When my train pulled into the tiny station at Kahangad, south India, itwas already after midnight. The train had been stalled for six hours inthe middle of a rice paddy that afternoon, with red earth, water, andgreen shoots stretching for miles in every direction, shimmering in theheat. There was no official explanation for the delay. My seatmatespulled out metal tins of rice, dal, and vegetables, which they scoopedup with cold chappatis, and the train filled with the sharp smells ofpickled mango and chilies.
Rumors drifted and multiplied: there was a labor protest blocking the tracks, some people said; engineers were repairing a blown piston, explained others. But there was no sign of protestors, or of engineers. Along with my British traveling companion, Fiona, whom I had just met in a yoga center in Trivandrum, I dozed, ate sticky peanut candy, and fended off endless questions about our husbands--Where were they? What did they do for a living? Were ourmarriages arranged, or "love marriages"? Finally, as mysteriously as ithad stopped, the train had started again.
We were the only people who got off at Kahangad. The dingy station wasalmost deserted. There was no overpass, lugging our backpacks, weclambered down onto the dark tracks, crossed the rails, and climbed thefive-foot wall on the other side into the station. We awakened asleeping rickshaw driver, who dropped us at the locked gates of theAnandashram--exhausted and hungry, at almost one in the morning.
We were drop-in visitors, arriving without reservations or advancenotice. But to our astonishment, the gates were promptly opened, and wewere ushered into the ashram by a man in a white dhoti. He took us tothe kitchen and served us a plate of rice, vegetables, yogurt, and ghee, along with tall steel glasses of the most delicious hot milk I had ever tasted, straight from the ashram's cows. Then he led us to a cleanswept room with two twin beds, hung with mosquito netting. "What time should we get up in the morning?" I asked. I was an ashram veteran by now; I knew that you could offend devotees deeply if you didn't adhere to their schedule. "Is there a meditation schedule we should follow? Is there work we should do?"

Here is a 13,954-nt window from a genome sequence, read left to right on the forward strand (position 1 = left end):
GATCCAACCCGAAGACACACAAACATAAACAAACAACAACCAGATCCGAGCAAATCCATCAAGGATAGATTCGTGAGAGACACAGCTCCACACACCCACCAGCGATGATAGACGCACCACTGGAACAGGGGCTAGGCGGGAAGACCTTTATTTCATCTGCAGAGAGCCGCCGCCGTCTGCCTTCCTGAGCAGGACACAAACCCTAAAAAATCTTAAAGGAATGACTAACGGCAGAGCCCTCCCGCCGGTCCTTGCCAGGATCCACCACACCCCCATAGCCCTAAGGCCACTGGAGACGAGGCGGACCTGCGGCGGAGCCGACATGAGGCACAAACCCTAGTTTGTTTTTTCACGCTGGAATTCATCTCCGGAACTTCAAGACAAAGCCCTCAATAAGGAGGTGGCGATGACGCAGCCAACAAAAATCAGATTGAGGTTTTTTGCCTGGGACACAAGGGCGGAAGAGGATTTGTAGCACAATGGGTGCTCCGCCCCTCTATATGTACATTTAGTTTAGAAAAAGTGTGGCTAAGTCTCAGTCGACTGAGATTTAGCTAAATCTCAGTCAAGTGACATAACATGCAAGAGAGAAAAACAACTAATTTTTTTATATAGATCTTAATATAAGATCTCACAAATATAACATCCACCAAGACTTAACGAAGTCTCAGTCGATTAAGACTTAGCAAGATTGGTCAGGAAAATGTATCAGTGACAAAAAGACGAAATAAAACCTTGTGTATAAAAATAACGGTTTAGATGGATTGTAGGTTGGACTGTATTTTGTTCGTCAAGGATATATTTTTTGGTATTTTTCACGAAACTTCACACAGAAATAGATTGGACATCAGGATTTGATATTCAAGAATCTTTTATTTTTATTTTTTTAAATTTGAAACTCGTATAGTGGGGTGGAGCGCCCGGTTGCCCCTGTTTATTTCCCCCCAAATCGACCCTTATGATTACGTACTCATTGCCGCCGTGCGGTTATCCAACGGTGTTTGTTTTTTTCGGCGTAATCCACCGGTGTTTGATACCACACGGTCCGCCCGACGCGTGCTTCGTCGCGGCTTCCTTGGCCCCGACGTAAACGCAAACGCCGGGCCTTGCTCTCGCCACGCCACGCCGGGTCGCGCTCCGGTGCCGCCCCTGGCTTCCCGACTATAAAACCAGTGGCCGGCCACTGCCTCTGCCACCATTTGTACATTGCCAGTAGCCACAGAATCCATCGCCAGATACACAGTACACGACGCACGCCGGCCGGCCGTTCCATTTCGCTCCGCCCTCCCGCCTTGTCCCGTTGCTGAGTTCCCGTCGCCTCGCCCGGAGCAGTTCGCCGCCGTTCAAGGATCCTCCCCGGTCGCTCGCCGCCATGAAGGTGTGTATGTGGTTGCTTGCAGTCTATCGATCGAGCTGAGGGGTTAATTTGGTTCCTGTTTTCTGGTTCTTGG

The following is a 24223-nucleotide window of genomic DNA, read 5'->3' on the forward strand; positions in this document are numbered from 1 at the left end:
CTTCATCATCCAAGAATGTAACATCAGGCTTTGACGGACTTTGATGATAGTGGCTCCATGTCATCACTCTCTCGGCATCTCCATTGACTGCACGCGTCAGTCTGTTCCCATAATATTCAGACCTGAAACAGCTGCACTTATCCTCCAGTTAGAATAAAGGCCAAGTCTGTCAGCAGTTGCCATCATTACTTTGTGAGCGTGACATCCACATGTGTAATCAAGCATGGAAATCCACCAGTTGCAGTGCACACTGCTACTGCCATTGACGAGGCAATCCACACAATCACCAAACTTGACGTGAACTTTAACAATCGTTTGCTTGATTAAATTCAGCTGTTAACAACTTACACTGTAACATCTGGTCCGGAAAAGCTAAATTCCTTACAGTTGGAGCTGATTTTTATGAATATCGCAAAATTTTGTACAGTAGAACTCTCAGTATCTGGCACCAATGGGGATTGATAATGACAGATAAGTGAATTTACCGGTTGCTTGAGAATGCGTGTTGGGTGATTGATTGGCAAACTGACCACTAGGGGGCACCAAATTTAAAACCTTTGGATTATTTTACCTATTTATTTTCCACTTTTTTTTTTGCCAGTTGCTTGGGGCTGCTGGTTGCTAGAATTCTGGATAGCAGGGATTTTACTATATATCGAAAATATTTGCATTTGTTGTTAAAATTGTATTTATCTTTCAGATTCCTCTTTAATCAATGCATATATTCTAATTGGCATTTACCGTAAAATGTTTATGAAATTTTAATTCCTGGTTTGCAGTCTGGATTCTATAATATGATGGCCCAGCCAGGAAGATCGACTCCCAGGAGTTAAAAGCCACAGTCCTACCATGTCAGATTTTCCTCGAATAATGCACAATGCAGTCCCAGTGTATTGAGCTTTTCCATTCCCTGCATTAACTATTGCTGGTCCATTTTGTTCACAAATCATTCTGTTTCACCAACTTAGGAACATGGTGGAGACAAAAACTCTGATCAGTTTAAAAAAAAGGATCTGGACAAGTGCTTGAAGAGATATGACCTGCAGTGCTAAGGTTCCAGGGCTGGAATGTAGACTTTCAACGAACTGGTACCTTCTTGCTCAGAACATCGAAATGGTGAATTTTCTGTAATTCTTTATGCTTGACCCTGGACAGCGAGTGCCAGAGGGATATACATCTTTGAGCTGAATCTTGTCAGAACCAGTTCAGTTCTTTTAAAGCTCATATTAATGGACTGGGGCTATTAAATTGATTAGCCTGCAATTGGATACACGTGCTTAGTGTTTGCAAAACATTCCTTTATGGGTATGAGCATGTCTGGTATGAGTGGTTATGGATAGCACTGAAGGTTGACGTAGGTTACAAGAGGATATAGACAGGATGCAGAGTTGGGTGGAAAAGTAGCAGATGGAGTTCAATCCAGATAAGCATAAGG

He bowed, smiled, and handed us a schedule. "Whatever you do will beRam's will," he said. "There is chanting all day long; join in as youwish, or not. Come to meals if you wish, or not. This is a place to doyour own practice."
The Anandashram, we learned the next day, had been founded by a mannamed Swami Ramdas--revered as a saint and mystic all over India--whoback in the 1920s, had been an extremely unsuccessful textile milloperator named Vittal Rao. Hoping to revive his failing business, Raohad begun chanting the mantra "Om Sri Ram Jai Ram Jai Jai Ram"--praiseand glory to Ram, "the subtle and mysterious power that pervades thewhole universe." The mantra made him so blissful that he began chantingit day and night, a practice that, frankly, did not do wonders for histextile business. But he was so blissful that he no longer cared.Possessed by the longing to put his whole life in Ram's hands, he wrotea letter of renunciation to his wife, wrapped himself in two pieces ofochre cloth, and took the name Ramdas, or "servant of Ram." He then setout to wander all over India, with three weapons to protect him from all fear: the constant chanting of Ram Nam, the name of God; looking oneveryone and everything as forms of his beloved Ram; and acceptingeverything and all situations as happening by Ram's will.
When he arrived at a train station, he would get on whatever trainhappened to be at the station--that, after all, must be Ram's will. Hewould get off the train whenever Ram, in the form of an angry ticketcollector, told him to disembark. Eventually, his radiance began toattract devotees,who had built the Anandashram around him.
"To serve your fellow-beings is to serve God," Ramdas taught. "In thefinal synthesis of an all-round spiritual experience, you realize thatthe whole universe is your body. Your love and service of anyone in itwill be felt to be but love and service done to yourself."
Ramdas died in 1963, but that spirit of service still permeated theAnandashram. All day long I could hear the chanting drifting from thetemple and shrines--the continual singing of the Ram mantra, punctuatedby the bright clang of silver handbells, blending with the bellowing ofcows and the shrieks of parakeets. But there was absolutely no pressureto join in any activity. As a guest, I was truly seen as a manifestation of Ram--and what Ram wished could not be wrong.